Green Warriors will earn their stripes when this Bainbridge Island school opens.

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PICTURE A VENN DIAGRAM, if you will (ideally, in shades of green): One circle represents “innovative education”; the other is “sustainable design.” (Really, if you’re talking about anything Jason F. McLennan does, you might as well just start with “innovative” and/or “sustainable.”)

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(Steve Ringman/The Seattle Times)
(Steve Ringman/The Seattle Times)

Right there in the middle, in that sweet, deep-green wedge of connection, sits the latest outlet for McLennan and his partners at McLennan Design to preach what they practice: The School of Regenerative Design (SoRD).

The so-new-it’s-not-even-open-yet architecture and design school is designed to be both an original, intriguing concept (using design to restore and protect the environment) and, once it’s open, an actual awesome campus, itself regenerated from historic Fort Ward barracks on Bainbridge Island.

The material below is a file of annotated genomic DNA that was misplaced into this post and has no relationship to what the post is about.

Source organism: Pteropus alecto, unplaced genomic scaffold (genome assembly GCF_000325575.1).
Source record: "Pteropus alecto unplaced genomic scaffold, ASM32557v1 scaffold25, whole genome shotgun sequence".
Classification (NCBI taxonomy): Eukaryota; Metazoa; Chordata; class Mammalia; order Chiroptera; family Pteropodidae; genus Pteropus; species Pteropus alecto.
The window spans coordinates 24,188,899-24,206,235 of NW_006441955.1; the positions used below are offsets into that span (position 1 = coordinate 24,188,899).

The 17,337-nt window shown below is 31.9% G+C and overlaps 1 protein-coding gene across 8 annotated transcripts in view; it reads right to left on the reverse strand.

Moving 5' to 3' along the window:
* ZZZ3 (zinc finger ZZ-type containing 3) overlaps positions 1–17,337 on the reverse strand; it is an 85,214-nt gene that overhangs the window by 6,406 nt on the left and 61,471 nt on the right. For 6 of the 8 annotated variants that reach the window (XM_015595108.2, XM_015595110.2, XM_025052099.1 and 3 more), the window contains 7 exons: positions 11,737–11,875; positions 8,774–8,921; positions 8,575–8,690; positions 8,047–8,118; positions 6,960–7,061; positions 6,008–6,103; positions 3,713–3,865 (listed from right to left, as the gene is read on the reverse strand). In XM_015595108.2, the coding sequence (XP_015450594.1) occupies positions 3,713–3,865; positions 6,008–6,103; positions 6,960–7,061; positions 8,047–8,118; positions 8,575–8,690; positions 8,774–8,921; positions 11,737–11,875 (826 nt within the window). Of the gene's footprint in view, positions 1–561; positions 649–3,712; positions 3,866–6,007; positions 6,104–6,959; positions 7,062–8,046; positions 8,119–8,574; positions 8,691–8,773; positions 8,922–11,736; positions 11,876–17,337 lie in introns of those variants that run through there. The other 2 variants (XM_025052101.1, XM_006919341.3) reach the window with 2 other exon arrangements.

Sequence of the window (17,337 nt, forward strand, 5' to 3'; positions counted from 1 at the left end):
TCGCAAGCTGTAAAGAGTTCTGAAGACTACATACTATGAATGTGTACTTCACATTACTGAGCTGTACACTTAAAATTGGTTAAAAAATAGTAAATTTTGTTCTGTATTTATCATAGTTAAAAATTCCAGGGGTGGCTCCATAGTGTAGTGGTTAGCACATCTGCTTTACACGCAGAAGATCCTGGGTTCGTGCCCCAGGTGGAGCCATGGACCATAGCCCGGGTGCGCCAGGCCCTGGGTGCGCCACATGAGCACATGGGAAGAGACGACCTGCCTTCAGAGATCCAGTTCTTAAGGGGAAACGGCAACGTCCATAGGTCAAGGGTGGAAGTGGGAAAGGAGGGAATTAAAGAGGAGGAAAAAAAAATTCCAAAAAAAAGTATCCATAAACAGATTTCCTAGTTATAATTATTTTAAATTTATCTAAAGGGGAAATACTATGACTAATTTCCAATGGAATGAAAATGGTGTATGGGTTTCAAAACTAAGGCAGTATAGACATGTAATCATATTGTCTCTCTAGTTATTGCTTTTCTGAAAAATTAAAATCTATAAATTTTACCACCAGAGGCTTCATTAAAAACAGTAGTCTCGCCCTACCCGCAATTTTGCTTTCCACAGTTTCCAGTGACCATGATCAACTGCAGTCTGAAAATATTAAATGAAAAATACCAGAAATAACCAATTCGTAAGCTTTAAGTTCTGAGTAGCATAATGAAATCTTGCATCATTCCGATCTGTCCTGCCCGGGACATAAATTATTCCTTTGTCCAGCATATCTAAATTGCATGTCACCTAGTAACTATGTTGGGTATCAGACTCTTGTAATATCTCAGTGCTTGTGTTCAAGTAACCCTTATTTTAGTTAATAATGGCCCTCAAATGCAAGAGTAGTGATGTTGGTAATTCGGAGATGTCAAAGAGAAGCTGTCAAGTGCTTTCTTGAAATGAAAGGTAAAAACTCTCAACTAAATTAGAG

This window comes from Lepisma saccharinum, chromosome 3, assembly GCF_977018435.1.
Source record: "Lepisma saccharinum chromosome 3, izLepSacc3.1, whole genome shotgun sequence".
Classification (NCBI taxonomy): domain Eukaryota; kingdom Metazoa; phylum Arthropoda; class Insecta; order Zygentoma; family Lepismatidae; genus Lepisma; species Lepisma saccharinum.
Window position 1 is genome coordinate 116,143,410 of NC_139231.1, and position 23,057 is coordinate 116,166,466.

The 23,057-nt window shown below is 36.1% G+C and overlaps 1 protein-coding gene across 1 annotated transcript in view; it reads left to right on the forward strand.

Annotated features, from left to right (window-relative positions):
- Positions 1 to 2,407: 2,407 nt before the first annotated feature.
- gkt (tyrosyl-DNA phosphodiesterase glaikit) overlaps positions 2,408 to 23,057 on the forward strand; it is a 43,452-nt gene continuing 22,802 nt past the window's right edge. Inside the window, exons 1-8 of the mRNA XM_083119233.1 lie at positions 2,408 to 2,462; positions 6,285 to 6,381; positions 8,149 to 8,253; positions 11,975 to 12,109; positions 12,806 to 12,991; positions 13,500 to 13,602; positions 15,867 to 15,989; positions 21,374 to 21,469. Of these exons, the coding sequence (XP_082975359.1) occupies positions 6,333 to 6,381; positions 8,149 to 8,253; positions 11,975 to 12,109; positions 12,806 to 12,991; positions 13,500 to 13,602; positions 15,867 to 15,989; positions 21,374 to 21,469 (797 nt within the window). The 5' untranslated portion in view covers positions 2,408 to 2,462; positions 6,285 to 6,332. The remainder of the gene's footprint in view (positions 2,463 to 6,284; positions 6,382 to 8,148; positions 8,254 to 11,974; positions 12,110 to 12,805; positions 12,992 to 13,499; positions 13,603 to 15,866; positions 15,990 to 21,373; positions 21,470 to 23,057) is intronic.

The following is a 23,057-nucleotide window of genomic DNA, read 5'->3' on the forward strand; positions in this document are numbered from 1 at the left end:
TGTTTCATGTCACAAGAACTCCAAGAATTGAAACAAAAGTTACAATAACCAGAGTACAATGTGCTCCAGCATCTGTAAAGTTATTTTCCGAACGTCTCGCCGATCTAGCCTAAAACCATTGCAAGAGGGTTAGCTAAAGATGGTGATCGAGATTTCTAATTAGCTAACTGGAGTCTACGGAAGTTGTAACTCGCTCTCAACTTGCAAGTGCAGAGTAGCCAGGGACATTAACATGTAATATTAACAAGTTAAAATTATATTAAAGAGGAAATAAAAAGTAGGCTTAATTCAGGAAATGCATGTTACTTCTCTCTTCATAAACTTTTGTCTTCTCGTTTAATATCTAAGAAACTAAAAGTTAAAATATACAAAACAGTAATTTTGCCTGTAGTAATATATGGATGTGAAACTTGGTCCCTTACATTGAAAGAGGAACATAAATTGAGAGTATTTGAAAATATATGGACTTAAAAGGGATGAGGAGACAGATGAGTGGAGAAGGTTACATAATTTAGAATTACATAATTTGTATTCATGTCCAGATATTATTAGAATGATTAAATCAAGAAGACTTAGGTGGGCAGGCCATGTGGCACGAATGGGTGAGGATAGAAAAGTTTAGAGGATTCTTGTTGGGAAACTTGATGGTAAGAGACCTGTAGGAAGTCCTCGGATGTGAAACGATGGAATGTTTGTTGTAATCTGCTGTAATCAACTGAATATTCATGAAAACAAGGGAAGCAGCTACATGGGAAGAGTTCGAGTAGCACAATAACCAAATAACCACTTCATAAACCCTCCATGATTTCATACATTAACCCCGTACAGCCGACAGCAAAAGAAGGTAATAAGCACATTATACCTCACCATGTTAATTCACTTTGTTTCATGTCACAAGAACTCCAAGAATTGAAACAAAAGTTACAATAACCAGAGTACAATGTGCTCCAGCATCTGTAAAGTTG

Its mascot/graduate: the Green Warrior.

“SoRD’s mission is to transform the practice of architecture, design and related fields through teaching a unique, interdisciplinary and holistic approach so that the built environment can literally become an active part of regenerating the natural environment,” McLennan says. “In everyday terms, regenerative design is about moving away from just doing ‘less bad’ and instead using design to help heal and restore the environment.”

Fundraising for the school is under way now, McLennan says; eventually, SoRD will offer semesterlong immersive courses leading to a Regenerative Design Certificate, along with shorter courses and certificates. Once full accreditation is secured, SoRD will offer two-year master’s degrees in architecture. (Also pending: 501(c)(3) nonprofit status. And: completion of the campus, including studio space, dormitories, a wood workshop and a food-growing Green House.)

Students will intern on real-world projects with McLennan Design, and eventually live on-site so they “can reconnect with the natural world while learning to heal it,” McLennan says. “Our goal is to engage students in the use of design to address some of the world’s most pressing environmental and social challenges.”